Nathan Rabin's My Year of Flops (Scribner) might look like one of those inane stunt books in which a writer spends a year hopping on one foot or eating nothing but beets and then somehow pads the experience out to 200 pages. But this project, in which the A.V. Club critic reconsiders some of Hollywood's most notorious failures, is much more interesting than that.
When the movies are as bad as their reputations, Rabin revels in their awfulness, picking apart their flaws in smart and funny prose. But he frequently finds that a film was pretty good after all, even if it didn't connect with audiences the first time around. And even a largely lousy flick might contain unexpected treasures.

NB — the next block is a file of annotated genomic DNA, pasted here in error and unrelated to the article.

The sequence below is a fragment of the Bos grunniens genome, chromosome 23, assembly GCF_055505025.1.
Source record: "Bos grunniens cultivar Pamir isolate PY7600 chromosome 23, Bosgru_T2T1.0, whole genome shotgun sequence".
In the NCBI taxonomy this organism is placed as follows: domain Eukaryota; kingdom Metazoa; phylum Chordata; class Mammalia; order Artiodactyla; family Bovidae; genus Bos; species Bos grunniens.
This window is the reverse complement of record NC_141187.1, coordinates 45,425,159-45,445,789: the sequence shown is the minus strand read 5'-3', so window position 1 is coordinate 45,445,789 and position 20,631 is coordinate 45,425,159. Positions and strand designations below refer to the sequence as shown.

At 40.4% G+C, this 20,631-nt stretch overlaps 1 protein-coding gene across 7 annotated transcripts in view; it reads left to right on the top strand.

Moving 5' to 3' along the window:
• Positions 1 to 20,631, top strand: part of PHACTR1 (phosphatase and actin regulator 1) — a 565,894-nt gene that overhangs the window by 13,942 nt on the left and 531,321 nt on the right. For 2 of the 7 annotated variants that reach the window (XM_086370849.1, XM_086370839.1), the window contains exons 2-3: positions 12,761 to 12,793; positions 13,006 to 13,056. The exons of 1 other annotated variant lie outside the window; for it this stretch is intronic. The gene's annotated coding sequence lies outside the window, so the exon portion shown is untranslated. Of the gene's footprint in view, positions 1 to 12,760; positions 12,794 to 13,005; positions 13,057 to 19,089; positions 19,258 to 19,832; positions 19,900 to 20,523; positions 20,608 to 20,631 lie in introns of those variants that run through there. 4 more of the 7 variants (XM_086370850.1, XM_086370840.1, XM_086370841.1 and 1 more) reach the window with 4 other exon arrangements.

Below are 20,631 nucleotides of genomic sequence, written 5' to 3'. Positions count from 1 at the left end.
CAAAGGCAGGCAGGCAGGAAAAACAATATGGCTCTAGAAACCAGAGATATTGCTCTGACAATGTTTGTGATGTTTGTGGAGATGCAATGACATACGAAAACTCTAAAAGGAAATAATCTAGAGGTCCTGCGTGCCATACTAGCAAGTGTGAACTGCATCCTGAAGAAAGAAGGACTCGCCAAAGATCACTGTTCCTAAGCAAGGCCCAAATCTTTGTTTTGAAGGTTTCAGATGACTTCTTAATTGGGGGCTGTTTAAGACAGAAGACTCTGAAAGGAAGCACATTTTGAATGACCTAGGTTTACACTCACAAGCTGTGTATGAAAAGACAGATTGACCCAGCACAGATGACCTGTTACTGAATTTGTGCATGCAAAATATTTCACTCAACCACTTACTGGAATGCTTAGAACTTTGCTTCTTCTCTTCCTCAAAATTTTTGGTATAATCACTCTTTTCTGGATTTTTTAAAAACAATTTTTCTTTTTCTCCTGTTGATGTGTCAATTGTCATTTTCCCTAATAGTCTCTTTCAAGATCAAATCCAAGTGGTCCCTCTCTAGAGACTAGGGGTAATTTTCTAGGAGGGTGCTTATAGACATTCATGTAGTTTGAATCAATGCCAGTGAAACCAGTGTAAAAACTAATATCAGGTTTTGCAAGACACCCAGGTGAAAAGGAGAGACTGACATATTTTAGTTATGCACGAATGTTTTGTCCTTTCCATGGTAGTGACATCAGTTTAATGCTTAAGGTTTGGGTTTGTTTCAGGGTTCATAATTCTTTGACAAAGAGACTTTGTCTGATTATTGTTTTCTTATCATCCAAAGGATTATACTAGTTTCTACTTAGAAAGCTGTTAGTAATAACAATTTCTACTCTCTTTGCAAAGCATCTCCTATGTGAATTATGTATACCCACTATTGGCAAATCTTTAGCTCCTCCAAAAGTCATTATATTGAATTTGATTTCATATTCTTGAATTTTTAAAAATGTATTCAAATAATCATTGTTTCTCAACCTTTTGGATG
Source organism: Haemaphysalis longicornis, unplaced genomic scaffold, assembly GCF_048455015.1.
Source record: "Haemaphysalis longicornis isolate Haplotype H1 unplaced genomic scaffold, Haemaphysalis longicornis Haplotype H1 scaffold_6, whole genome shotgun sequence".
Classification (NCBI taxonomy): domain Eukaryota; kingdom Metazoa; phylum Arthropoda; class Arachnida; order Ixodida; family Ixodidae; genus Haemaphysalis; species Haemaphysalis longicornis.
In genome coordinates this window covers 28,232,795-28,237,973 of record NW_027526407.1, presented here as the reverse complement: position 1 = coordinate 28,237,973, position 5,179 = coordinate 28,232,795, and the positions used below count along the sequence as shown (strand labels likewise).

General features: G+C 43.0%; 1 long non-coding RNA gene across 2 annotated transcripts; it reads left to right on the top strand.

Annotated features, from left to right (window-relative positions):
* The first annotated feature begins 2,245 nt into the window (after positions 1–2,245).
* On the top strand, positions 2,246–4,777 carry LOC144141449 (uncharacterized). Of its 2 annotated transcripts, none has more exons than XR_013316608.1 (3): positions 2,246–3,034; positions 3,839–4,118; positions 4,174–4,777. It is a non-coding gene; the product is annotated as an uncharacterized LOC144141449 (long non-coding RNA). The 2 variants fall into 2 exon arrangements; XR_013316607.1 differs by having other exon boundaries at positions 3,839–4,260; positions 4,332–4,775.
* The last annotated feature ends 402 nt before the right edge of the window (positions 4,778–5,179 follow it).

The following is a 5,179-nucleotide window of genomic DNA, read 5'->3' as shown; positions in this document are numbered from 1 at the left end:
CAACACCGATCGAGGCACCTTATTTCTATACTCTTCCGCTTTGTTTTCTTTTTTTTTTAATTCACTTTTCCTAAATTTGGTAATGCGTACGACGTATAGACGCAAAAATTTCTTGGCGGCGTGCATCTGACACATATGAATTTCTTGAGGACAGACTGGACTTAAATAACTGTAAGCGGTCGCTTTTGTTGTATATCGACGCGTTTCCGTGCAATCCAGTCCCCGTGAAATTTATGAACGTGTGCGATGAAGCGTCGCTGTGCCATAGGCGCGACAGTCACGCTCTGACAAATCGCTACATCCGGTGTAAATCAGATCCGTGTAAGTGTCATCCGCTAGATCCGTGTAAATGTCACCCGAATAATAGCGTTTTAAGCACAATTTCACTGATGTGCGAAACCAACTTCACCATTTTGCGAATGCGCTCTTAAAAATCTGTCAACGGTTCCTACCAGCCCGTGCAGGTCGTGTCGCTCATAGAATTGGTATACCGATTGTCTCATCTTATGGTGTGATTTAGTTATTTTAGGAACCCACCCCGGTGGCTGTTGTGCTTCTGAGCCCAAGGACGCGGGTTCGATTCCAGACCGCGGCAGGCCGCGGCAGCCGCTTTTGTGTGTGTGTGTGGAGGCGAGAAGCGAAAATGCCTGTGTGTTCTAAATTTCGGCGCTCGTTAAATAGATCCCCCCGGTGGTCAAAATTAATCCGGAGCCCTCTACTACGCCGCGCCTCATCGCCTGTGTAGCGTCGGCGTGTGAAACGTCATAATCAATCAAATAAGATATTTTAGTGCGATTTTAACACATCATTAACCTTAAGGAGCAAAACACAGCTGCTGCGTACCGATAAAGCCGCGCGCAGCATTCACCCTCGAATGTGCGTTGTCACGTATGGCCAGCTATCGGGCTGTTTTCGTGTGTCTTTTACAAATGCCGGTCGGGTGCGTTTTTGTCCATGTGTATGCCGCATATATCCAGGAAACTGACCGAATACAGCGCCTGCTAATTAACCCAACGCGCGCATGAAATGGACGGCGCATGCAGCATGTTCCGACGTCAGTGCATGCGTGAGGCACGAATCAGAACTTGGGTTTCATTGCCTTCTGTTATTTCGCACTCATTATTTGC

The result is more than just a fun lark. It's an act of cultural archeology, with arguments that could transform some infamous flops into cult favorites. To read this book is to watch a canon being revised before your eyes. —Jesse Walker
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